Vacation for your health Vacation for your health

Vacation for your health

WITH YOUR WORLD 25 October, 2016 Isabel Vallejo


The fast pace of modern day life, the demands of work, social commitments and the laundry list of things we have to do, which even include watching television, leaves us without the time to get away and take a break from our routine.

Going on vacations, even short ones, is a key part of our physical and mental wellbeing. This has been verified by several studies that have found that going away for a few days brings a positive impact on our emotional and physical health and on our work life.

Employees that go on several short trips throughout the year do not only see improvements in the indicators of their wellbeing at work, but also see improvements their productivity.

This is not just a matter of quantity; quality is also important. Vacations should help us escape stress, the routine of work and our worries. Leaving activities, e-mail notices and messages on your cell phone while you are away certainly does not help you disconnect from work. The truth is that even if you do not respond to your messages or engage in any work-related tasks during these days, the mere fact of continuing to be aware of your daily work activities and of the potential problems that may arise, once again triggers your concerns and your stress and does not allow you to truly disconnect. The greater your psychological distance is, the better and more productive you will be when you get back to work.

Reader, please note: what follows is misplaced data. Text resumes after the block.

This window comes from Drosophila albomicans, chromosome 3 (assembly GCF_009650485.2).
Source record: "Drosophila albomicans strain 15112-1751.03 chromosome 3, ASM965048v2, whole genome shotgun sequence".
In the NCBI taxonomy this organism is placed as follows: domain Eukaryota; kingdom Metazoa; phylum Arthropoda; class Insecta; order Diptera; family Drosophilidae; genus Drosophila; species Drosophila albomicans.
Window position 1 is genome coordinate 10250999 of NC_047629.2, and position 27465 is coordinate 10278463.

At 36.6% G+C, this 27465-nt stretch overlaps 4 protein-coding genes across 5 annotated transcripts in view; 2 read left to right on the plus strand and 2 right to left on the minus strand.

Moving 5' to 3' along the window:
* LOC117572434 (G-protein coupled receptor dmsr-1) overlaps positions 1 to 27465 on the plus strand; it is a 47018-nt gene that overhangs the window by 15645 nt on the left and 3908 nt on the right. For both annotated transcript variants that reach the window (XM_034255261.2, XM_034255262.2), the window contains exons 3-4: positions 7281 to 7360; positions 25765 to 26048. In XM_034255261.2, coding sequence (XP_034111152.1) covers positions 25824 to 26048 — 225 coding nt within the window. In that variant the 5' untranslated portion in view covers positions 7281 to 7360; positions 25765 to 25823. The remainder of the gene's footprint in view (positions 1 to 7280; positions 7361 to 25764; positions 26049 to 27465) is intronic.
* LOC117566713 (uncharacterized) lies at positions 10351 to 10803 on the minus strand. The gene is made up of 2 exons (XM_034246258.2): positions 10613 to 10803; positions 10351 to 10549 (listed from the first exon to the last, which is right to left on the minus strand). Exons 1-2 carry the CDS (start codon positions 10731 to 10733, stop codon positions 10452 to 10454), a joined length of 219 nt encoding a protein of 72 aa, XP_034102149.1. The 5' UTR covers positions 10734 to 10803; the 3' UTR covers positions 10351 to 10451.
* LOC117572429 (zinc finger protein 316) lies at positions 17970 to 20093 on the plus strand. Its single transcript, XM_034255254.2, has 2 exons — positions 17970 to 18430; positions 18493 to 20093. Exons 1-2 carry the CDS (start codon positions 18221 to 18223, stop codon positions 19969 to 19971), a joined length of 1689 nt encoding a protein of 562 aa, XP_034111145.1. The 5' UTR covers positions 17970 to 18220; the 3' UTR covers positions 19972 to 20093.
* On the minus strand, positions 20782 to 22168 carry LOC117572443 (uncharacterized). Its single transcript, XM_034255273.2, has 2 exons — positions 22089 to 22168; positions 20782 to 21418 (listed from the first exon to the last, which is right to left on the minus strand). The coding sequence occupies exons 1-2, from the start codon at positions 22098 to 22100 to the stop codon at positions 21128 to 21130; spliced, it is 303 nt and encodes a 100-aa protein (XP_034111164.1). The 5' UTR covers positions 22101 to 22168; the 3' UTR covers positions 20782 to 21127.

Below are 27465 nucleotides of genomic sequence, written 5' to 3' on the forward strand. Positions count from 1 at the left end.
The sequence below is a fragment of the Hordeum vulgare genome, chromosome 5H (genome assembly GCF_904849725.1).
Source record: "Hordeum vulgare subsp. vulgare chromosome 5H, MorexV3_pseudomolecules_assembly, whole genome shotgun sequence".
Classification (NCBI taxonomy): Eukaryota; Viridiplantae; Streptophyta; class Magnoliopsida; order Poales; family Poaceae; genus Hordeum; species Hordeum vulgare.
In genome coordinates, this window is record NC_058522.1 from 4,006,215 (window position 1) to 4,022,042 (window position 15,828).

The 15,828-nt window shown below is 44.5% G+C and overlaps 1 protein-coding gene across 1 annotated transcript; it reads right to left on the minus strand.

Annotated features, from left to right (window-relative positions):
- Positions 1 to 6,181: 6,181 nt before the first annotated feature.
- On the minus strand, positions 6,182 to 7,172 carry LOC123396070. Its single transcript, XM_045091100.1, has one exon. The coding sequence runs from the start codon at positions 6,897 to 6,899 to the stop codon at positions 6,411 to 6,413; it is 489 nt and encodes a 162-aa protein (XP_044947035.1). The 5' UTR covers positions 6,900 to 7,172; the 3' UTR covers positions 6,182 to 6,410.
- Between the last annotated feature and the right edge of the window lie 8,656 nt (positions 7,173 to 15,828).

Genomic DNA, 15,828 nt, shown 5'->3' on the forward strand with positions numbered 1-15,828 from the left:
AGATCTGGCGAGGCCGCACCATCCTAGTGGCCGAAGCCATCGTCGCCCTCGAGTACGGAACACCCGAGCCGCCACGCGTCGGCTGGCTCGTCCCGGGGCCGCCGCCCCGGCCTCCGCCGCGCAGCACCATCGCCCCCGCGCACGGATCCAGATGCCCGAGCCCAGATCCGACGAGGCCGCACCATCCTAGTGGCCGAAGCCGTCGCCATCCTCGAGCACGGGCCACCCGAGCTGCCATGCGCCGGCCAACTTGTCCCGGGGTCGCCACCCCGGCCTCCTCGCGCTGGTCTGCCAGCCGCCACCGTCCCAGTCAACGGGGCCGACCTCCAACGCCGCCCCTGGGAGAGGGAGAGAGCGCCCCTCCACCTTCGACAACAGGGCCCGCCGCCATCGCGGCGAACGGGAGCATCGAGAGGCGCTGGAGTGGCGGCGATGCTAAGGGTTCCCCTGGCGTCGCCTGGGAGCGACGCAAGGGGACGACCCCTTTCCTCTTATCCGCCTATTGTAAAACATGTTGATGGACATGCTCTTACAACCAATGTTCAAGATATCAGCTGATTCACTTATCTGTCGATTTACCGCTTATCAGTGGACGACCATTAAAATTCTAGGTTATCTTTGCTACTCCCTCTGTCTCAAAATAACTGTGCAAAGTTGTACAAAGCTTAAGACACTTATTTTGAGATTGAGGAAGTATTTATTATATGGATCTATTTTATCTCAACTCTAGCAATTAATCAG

A study published by the journal Stress and Health reveals that those that take several mini vacations that last between four and five days, instead of long vacations, benefit from better health and a better quality of life. The simple act of planning and anticipating your trip brings you satisfaction that serves as an exceedingly positive benefit for your health.

A study of over 12,000 men conducted by the University of Pittsburgh concluded that those who do not go vacation for at least one week a year are approximately 30% more likely to have a heart attack. A study conducted in 2005 by the Marshfield Clinic in Wisconsin found that women who go on vacations at least once every two years are less likely to suffer from depression.